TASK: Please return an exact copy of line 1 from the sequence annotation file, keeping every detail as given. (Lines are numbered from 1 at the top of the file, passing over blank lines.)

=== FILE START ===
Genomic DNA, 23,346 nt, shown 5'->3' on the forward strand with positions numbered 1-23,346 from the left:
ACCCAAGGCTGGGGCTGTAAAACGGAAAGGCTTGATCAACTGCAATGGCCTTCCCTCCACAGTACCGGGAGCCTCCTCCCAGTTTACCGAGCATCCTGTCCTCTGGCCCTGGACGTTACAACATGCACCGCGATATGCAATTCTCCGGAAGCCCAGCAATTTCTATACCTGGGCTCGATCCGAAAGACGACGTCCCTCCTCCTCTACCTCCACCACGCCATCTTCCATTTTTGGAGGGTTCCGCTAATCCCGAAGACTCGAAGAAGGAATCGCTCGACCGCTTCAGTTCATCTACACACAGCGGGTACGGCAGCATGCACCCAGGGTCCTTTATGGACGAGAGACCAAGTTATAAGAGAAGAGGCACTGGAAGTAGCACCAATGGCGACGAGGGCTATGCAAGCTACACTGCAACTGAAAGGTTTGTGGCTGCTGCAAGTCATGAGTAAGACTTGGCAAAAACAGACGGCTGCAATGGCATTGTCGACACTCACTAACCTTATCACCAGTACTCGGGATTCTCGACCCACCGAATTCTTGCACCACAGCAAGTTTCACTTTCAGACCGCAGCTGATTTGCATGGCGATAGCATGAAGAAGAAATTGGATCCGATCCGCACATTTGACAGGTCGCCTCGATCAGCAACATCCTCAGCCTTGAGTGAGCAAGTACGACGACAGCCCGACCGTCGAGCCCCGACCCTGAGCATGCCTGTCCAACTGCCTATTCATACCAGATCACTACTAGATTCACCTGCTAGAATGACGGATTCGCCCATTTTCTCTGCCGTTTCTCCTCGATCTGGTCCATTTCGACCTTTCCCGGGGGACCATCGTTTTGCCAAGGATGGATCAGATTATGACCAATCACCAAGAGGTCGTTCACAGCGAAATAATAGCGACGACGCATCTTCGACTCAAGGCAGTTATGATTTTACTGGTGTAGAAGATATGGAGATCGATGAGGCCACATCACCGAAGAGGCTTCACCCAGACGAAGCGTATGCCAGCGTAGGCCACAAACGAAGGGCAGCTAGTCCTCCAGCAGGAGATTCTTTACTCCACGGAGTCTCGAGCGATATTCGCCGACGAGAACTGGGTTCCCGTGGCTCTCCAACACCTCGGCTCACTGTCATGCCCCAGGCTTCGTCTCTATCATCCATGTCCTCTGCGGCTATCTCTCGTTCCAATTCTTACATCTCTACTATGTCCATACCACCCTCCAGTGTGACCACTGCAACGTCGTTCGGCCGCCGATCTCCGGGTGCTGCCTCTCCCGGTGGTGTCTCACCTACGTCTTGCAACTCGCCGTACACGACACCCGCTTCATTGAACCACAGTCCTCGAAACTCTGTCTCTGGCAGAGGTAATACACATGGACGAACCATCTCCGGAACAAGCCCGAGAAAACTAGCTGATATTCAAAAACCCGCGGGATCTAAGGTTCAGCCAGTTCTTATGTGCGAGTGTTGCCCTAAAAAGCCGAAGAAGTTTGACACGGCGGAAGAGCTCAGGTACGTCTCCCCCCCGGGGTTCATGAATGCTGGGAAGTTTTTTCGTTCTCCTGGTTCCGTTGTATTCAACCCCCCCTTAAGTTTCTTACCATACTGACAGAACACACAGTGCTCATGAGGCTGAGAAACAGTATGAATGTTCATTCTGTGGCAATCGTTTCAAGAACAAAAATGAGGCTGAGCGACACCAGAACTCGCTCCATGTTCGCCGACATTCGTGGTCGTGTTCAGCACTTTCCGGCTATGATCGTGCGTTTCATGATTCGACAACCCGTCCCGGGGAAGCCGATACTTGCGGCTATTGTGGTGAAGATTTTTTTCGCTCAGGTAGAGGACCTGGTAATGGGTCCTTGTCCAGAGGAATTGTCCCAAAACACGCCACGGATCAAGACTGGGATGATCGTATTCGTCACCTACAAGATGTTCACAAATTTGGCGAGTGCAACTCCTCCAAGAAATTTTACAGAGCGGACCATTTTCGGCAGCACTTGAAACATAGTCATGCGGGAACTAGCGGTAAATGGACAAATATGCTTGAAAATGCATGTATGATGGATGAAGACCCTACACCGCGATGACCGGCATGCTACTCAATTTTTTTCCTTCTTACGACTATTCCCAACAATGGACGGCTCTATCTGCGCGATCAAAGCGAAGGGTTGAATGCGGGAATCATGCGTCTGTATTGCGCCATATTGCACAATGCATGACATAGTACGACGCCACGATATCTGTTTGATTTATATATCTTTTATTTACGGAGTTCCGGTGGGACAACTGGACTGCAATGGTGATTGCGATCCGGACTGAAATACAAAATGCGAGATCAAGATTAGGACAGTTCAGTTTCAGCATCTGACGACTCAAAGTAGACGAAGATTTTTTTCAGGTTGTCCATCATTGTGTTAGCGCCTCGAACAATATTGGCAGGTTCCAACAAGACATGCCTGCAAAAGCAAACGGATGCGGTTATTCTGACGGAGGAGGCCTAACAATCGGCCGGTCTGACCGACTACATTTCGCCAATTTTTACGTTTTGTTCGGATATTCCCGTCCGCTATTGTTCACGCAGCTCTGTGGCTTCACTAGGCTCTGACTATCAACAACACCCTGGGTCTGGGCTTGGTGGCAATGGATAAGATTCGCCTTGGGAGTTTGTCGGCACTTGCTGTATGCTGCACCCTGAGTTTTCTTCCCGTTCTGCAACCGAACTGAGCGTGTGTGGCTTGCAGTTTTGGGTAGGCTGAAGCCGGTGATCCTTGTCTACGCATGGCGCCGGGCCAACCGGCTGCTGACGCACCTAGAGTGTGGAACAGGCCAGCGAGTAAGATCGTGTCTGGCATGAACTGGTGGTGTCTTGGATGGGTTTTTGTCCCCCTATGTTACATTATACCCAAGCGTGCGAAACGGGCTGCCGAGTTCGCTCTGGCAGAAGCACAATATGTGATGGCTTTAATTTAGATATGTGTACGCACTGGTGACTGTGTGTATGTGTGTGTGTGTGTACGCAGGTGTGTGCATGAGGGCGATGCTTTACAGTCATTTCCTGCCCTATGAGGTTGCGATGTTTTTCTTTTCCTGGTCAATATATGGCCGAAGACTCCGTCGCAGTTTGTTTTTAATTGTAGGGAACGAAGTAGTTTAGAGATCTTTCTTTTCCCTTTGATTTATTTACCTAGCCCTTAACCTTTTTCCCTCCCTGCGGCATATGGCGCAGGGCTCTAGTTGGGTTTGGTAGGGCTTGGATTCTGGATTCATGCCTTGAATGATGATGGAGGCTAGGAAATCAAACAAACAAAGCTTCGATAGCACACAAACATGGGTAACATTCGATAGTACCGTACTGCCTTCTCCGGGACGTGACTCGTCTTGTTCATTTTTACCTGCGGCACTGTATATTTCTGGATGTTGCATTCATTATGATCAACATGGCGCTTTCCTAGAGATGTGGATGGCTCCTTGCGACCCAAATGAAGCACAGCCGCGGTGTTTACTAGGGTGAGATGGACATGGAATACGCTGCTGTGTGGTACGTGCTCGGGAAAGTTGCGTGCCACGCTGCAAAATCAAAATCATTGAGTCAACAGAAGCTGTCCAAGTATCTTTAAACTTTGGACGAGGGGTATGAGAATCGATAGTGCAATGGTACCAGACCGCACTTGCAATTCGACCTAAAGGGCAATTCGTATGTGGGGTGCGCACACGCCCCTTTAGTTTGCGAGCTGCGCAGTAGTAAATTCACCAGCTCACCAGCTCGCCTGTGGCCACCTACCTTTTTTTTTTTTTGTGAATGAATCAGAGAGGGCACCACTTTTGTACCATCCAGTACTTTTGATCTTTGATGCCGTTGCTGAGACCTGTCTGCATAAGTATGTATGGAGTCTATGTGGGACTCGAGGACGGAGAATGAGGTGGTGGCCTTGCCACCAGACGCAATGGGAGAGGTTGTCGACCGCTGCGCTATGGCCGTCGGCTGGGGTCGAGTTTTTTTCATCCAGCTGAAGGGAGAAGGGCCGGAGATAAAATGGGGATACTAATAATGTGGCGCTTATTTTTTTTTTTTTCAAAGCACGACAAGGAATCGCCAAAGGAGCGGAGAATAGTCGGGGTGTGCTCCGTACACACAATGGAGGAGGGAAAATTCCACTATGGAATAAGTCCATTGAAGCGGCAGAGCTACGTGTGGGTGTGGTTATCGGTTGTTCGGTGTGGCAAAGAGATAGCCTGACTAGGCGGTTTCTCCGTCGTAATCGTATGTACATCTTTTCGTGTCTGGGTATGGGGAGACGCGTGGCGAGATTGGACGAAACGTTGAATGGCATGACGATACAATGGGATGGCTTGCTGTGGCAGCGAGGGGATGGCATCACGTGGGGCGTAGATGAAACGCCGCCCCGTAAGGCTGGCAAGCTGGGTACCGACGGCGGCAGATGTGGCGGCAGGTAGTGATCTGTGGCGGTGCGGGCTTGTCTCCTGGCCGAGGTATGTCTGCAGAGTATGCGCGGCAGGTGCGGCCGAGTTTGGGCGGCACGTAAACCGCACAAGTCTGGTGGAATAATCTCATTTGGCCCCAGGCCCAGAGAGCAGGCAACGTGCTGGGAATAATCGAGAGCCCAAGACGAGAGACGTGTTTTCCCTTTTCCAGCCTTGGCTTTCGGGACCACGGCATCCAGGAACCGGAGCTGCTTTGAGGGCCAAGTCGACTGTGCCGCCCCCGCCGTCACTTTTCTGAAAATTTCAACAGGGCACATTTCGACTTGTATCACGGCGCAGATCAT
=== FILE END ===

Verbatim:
Genomic DNA, 23,346 nt, shown 5'->3' on the forward strand with positions numbered 1-23,346 from the left: